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Thread: Is this why Gnome self-destructed?

  1. #41
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    Re: Is this why Gnome self-destructed?

    I switched to Unity because of some aspects I perceived to be limitations in Shell, but I don't think Shell deserves much of the criticism it gets, either - all I'm going to say on that.

    I do think that the Register article is connecting dots that don't connect. Gnome Shell is a result of the same forces that drove Windows to the tile UI - mobile and web interfaces showed people that there were other ways of arranging things, and it was suddenly possible to get bored with the usual taskbar and menu arrangement. (Gnome has some direct influences from those mobile and web interfaces - superficially, it looks a hell of a lot like iOS - but even that seems secondary to the general influence of "something different.") Gnome didn't stop looking like Windows when Microsoft pitched its patent fit, while KDE looked like Windows 7 long before Windows 7 did, and it still does. But there is a push to not look like Windows, and it hit Gnome scarcely before it hit Windows itself.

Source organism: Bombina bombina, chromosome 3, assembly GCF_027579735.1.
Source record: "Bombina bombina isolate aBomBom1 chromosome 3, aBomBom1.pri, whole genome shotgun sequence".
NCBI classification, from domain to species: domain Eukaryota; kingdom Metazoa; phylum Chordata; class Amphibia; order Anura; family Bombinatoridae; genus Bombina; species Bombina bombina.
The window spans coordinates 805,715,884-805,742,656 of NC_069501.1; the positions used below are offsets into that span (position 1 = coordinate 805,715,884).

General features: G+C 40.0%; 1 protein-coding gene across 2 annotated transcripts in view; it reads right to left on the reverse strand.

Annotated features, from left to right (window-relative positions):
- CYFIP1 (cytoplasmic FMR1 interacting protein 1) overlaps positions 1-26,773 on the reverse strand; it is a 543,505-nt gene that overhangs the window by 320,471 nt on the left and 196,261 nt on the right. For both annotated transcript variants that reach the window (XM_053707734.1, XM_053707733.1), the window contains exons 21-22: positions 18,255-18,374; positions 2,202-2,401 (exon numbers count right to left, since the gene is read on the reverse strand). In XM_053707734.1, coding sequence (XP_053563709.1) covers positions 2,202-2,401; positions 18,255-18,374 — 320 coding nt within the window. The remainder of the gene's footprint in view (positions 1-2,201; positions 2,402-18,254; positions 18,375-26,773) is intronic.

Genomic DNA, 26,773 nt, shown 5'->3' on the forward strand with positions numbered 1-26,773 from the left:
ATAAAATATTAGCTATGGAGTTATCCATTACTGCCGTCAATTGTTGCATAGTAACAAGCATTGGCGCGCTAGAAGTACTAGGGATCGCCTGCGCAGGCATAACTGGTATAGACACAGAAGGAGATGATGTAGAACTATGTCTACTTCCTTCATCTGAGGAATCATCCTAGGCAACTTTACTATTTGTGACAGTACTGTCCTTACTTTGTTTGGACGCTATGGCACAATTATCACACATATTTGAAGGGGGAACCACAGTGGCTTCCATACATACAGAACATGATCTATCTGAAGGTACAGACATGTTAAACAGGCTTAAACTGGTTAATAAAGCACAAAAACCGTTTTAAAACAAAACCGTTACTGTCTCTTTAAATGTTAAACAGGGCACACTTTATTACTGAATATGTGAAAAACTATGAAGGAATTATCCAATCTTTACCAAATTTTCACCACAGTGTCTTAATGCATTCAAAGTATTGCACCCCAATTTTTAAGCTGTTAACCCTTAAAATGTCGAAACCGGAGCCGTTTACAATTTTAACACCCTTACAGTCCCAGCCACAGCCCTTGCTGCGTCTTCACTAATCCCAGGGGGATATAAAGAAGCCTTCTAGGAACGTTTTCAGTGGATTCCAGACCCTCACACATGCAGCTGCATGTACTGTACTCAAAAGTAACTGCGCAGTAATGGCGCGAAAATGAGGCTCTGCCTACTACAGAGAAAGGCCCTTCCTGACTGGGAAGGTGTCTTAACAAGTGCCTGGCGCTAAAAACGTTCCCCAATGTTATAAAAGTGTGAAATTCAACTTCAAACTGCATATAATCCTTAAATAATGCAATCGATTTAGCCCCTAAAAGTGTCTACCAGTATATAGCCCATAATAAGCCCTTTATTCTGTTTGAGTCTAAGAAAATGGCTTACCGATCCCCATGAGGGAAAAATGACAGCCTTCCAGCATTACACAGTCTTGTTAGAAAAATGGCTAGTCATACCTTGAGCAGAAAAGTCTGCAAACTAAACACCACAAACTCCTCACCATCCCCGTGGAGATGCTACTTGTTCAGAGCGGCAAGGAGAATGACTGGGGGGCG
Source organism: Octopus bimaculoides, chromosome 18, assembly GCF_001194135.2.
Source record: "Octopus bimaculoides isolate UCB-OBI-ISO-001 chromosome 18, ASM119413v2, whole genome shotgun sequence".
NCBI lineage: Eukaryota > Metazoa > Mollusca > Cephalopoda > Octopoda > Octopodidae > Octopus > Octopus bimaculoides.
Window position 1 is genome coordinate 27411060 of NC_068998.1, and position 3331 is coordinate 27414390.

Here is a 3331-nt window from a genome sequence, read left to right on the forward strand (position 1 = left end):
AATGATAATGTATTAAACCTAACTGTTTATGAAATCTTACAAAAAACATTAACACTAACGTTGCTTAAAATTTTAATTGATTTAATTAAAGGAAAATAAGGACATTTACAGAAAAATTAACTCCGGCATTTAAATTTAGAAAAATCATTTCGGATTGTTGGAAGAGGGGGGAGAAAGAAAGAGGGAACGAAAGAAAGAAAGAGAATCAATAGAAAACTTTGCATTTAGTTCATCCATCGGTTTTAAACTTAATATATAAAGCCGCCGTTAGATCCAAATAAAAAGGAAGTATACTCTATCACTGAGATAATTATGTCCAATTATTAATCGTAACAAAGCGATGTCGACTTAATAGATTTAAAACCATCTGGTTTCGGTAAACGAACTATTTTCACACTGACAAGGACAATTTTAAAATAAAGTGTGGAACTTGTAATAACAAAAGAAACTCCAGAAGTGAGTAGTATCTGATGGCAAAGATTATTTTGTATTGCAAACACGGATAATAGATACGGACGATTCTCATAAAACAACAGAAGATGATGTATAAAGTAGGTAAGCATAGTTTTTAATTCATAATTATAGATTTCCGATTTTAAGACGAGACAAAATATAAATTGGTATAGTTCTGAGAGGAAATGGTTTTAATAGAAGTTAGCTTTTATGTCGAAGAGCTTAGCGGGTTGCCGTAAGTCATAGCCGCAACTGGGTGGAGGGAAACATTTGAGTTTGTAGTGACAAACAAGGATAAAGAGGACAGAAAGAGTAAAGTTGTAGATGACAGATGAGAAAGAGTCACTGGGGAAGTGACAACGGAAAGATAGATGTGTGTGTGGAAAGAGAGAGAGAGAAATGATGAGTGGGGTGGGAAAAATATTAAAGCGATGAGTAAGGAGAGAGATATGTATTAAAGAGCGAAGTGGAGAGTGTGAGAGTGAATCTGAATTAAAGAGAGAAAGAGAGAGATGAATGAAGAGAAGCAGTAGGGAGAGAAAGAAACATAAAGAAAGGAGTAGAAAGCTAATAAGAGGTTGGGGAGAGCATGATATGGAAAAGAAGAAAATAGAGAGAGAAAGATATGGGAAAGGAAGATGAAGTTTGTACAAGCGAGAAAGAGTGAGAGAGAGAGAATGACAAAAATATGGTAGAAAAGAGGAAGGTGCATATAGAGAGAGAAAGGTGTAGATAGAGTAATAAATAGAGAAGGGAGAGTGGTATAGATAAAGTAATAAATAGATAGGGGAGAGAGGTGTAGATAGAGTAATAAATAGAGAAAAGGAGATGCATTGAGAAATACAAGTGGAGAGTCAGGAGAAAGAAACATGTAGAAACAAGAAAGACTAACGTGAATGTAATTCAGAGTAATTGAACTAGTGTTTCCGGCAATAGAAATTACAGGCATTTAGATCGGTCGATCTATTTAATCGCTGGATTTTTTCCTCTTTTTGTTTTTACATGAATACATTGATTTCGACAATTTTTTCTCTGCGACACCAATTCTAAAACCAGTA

MadmanRB, I'm glad to see that you're acknowledging that there are some good desktops that don't look and work like Windows, although Unity and OSX are certainly still "traditional" in their way of handling the desktop metaphor (but I won't claim that that's necessarily a bad thing.) I have to say that I really do like the fact that Unity is taking pains to keep its touch and keyboard / mouse interfaces separate. I do have to wonder to what extent Unity was built on the idea of "not Windows" (and there's some emulation of OSX in there, of course, too.)
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  2. #42
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    Re: Is this why Gnome self-destructed?

    Quote Originally Posted by MadmanRB View Post

    ...a more proper taskbar should be the default and the maximize buttons be included by default.
    The primary reasons for a taskbar -- to launch applications and switch between running applications -- are subsumed in Gnome's dock. You might *prefer* to use a taskbar. But, your preference is a personal matter, and not a prescription for what Gnome *should* do.